Over the years, the explosion of trade around the world has resulted in the expansion of the infrastructure required to move goods around the world. There are several components to moving freight globally on container ships and independent firms compete for each portion of this traffic.
Transportation is a commodity so the only real factors for customers to consider are cost and time. Of course, you have to assume that in either case your goods will arrive safely, but any part of the logistics chain that can’t handle the freight without damage won’t stay in business for long.
It’s certainly been an interesting past few months in the container shipping industry; from the upcoming IMO 2020 Low Sulphur Fuel requirements, Brexit (Yikes!), US-China tariff negotiations; it’s refreshing to get back to basics and talk about the container industry.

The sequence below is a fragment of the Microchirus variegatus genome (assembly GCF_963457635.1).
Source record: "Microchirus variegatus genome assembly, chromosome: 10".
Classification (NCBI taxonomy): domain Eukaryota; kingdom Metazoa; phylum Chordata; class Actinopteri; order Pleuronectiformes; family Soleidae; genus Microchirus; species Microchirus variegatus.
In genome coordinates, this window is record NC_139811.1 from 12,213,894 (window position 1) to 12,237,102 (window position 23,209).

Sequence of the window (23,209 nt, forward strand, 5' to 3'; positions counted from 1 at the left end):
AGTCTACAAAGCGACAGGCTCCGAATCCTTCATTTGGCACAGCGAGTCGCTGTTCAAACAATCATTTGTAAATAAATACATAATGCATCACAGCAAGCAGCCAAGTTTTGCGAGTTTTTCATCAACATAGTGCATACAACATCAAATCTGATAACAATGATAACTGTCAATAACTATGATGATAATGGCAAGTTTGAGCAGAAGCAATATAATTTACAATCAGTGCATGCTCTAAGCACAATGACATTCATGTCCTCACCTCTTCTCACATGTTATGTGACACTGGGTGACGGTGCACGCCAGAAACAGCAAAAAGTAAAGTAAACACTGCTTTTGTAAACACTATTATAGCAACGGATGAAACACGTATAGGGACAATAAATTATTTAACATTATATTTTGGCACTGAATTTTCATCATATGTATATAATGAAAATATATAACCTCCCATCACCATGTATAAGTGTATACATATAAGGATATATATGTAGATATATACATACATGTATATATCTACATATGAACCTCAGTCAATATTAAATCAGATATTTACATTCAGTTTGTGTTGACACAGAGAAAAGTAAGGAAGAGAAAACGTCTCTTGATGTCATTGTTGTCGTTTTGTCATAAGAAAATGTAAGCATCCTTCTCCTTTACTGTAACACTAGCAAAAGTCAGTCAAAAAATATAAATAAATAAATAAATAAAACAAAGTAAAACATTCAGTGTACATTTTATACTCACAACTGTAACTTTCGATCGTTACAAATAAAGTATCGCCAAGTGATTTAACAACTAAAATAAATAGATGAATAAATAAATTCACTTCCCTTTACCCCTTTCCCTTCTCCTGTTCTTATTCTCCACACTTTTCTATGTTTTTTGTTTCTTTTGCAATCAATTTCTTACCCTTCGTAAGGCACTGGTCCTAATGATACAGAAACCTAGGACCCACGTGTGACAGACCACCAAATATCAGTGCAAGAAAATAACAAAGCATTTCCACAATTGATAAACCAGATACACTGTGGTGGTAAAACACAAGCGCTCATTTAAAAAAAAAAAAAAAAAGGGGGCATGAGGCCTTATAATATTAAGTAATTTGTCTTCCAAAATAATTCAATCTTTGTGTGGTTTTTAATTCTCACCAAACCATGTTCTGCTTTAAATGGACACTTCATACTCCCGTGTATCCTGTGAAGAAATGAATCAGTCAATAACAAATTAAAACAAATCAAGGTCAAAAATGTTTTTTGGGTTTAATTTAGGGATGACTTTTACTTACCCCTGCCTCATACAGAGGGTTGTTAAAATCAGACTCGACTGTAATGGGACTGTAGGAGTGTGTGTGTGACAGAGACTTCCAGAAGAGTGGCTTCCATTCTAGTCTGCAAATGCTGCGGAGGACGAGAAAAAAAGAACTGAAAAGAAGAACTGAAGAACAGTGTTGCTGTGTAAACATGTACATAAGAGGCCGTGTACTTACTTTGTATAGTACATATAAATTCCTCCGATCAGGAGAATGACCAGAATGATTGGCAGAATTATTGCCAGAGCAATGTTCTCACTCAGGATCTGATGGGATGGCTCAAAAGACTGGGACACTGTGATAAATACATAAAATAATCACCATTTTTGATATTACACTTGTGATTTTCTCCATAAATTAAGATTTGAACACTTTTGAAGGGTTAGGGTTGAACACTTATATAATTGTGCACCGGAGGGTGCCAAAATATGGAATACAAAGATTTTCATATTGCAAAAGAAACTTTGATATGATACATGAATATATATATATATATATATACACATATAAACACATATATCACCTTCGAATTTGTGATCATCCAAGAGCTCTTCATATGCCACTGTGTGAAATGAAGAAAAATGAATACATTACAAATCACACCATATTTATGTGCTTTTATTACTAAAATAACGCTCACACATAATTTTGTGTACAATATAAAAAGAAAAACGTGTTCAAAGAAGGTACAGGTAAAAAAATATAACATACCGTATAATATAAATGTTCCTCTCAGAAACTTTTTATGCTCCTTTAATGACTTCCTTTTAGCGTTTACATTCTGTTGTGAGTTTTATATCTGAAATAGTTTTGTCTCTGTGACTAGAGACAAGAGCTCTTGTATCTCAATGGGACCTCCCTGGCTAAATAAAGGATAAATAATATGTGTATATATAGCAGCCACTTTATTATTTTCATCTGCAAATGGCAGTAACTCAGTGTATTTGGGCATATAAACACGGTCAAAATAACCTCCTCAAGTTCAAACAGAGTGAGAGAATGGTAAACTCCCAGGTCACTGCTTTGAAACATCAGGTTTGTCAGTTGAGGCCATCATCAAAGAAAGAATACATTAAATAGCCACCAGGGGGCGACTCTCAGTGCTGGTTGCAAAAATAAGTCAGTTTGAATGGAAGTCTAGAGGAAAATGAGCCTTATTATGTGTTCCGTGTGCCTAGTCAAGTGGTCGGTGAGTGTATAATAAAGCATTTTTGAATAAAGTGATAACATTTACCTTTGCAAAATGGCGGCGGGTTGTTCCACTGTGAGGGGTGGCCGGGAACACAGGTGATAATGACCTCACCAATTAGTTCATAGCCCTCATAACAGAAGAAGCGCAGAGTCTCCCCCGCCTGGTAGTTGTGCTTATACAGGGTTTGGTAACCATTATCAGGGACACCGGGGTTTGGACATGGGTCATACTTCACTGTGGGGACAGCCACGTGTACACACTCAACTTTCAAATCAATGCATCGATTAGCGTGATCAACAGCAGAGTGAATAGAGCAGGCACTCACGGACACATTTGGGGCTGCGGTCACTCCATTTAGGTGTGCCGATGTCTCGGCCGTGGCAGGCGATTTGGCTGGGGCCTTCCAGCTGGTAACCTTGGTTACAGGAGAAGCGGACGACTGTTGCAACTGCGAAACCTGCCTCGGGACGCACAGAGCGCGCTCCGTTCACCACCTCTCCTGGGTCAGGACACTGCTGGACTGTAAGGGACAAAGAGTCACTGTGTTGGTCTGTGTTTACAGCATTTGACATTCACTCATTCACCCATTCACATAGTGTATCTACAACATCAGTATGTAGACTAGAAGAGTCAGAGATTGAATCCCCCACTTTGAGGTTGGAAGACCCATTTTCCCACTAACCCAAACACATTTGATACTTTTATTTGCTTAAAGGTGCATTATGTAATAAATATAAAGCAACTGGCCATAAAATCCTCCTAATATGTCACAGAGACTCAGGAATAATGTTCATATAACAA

However, today the container business seems to be more logistical than purely shipping.
Major delays in the supply chain of late have made it apparent that enhanced container visibility and supply chain management is needed. Although many of the reasons behind such recent delays — and the subsequent domino effect they produced — are not controllable, there are ways to improve the process.
Below is a brief look into a few of the hindrances affecting the supply chain, as well as how a more proactive data-gathering approach can be used to improve container visibility and container management.